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Quarrel Deluxe

For: iPhone   Also on: iPad

No arguments here

Product: Quarrel Deluxe | Developer: Denki | Publisher: UTV Ignition Games | Format: iPhone | Genre: Brain training, Strategy | Players: 1 | Version: Europe | App version: 1.1
Quarrel Deluxe iPhone, thumbnail 1
Quarrel Deluxe is a mass of contradictions. It’s a single-player game that’s also a multiplayer game. It’s a boardgame that’s also a video game. And it’s a word game that’s also a strategy game.

Yet, somehow, what emerges from this almighty tangle is something quite brilliant.

Initially designed for Xbox Live Arcade, the game arrives on iOS after a protracted development period, in significantly different shape from its original form.

There’s no multiplayer component (yet – one is due to arrive in a future update) so Denki has reworked Quarrel into a solo game.


By now, you may have heard it described as ‘Scrabble meets Risk’, and while that doesn’t convey the game’s depths and idiosyncrasies it’s a good starting point. Your objective is to control all the territories of a board by engaging your opponents in word battles against the clock.

Whether a rival is moving into a square you occupy or you’re hoping to capture an enemy zone, the result is the same – a face-off where both players compete to make the highest-scoring word from eight letter tiles.

You have a number of troops at your disposal in each square, which represents the maximum number of letters you can use.

Initially, your teams will typically contain between four and seven members, though this changes as battles are won and lost. There are no draws – if the scores (or even the words) match, whoever was fastest wins the round.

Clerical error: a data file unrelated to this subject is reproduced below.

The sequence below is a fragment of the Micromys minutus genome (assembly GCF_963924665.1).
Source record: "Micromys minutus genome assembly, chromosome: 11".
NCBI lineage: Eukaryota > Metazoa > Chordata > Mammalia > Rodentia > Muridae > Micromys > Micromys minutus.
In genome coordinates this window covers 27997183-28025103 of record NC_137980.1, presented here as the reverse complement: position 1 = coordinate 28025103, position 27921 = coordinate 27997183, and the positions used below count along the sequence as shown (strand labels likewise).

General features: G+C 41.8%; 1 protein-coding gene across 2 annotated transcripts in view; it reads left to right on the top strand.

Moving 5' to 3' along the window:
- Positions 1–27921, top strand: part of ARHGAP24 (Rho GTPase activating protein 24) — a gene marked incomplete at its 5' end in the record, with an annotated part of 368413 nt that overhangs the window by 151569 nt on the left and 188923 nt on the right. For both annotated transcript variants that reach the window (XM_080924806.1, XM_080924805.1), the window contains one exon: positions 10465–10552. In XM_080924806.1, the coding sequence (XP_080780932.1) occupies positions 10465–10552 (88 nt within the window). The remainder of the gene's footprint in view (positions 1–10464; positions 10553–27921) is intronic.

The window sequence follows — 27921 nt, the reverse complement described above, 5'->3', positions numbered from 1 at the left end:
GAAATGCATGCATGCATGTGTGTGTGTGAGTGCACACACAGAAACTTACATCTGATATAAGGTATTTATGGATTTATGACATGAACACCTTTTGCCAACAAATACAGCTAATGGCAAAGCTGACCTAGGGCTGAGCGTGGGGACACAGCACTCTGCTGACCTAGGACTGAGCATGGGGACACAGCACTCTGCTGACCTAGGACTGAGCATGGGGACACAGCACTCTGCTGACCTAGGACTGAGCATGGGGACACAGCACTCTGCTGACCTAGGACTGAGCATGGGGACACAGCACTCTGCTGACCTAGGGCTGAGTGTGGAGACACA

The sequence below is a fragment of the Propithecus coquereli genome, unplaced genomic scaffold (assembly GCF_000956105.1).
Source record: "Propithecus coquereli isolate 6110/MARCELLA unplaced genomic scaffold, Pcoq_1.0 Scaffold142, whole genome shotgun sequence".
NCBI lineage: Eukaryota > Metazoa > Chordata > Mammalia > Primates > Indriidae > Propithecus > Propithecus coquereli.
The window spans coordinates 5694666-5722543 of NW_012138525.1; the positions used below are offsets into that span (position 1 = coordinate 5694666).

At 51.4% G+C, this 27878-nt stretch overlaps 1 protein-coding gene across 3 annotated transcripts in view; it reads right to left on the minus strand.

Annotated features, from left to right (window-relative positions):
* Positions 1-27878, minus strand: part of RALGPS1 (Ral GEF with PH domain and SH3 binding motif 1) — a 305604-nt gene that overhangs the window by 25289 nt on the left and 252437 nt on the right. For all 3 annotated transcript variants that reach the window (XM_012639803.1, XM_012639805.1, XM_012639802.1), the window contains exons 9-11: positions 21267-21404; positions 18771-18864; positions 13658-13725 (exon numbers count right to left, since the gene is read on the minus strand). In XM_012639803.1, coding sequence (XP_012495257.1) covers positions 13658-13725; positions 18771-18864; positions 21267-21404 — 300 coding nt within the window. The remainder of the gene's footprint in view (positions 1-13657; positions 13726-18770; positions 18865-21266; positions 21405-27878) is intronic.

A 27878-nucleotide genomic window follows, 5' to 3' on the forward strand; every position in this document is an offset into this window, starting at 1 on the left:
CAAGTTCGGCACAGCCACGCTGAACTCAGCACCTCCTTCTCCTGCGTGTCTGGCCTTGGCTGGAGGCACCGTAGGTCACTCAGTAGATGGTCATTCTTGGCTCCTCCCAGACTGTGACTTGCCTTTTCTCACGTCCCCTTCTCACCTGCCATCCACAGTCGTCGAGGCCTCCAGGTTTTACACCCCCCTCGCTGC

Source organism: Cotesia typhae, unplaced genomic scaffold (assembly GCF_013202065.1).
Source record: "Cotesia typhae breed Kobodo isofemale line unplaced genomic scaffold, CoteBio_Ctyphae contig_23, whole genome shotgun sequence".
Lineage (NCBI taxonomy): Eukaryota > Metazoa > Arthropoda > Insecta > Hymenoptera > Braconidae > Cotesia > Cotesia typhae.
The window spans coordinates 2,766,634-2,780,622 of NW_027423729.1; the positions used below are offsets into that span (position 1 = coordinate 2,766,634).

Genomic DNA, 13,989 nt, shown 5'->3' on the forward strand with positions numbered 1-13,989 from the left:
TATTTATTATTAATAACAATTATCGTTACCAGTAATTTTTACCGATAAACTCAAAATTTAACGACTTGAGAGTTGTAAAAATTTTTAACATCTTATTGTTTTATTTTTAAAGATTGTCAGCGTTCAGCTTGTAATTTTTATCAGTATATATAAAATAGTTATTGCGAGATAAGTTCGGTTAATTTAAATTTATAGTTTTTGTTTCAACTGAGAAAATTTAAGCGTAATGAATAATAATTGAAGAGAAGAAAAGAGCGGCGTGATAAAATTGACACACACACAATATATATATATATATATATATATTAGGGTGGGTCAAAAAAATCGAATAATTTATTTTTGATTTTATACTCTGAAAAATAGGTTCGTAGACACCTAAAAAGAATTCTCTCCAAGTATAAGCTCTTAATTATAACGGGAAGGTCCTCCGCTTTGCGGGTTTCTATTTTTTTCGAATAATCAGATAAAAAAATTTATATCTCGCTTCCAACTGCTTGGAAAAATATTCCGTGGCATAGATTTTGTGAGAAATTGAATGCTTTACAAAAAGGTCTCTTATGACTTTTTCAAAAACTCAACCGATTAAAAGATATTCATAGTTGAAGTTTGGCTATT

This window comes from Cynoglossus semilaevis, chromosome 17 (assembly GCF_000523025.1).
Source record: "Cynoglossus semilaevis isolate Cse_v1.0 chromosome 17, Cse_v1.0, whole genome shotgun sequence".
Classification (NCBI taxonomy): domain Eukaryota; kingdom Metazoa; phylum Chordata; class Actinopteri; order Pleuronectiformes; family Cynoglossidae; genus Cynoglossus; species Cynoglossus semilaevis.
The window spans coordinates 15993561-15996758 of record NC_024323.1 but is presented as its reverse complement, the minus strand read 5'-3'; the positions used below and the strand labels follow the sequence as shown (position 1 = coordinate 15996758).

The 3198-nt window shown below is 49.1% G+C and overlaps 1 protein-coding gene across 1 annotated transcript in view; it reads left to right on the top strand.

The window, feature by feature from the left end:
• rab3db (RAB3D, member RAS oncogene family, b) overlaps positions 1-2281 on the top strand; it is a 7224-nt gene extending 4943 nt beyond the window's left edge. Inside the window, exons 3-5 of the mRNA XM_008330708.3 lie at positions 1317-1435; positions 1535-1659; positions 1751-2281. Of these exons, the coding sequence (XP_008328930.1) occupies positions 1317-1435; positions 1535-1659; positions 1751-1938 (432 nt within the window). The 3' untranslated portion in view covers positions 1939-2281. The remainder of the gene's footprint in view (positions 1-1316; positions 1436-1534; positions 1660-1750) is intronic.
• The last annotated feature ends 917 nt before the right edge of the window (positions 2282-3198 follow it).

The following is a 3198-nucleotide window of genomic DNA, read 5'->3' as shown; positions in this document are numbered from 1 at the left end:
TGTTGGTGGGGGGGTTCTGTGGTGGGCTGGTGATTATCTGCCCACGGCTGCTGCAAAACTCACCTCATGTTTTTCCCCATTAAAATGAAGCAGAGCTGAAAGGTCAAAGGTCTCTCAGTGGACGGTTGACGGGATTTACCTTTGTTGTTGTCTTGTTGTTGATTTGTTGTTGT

If you’re attacking and you play a higher-scoring word than your opponent, you’ll move into his territory, leaving one of your squad behind. A successful defence sees your group remain where it was but with your opponent’s team depleted to a single man.

On boards with more than two players, obviously you won’t be involved in every battle, so when two rivals are facing off you’re given the opportunity to work out the anagram from the eight tiles provided for bonus points.

Doing this – and occupying new territory, especially when you’re on a victory streak – fills up a meter which eventually grants you additional backup.

So if your four-strong team is facing an uphill battle against six soldiers, you can give yourself a fighting chance by throwing one more troop into the fray. 


Quarrel was undoubtedly conceived as a multiplayer game, and Denki has worked wonders in making it still feel like one.

Each of your opponents has a distinctive personality, with some possessing a strong vocabulary but a weak tactical mindset while others play their words quickly but rarely hit six letters.

You’ll find yourself racing to place a strong word against the slow but intelligent Helena (a tally of 12 ties won and only four lost attests to the validity of that tactic) or risking a smaller group against Caprice and Biff for the underdog bonus you’ll receive from a victory against the odds.

Even when playing against the tougher opponents, you’ll rarely feel like they’re cheating. The fearsomely good Kali is the exception - she frequently tosses out seven- and eight-letter words as if someone replaced her brain with a dictionary.


Otherwise, you’ll feel you’ve been genuinely outsmarted by a real player, the AI brought to life through cartoon character portraits (complete with funny little animations) and the noticeable quirks of their disparate play styles. That they sometimes make stupid mistakes is all part of the charm.

With three game types, including tricky daily challenges and a lengthy Domination mode, there are plenty of opportunities to get to know your opponents while you wait for real people to play against.

In the meantime, Denki has created a meticulously-constructed gem of a word game that doesn’t miss multiplayer nearly as much it probably should.

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Quarrel Deluxe
Reviewer photo
Chris Schilling | 7 September 2011
A superb word-strategy game with enough polish and charm to overlook its lack of multiplayer. GROLOUSI
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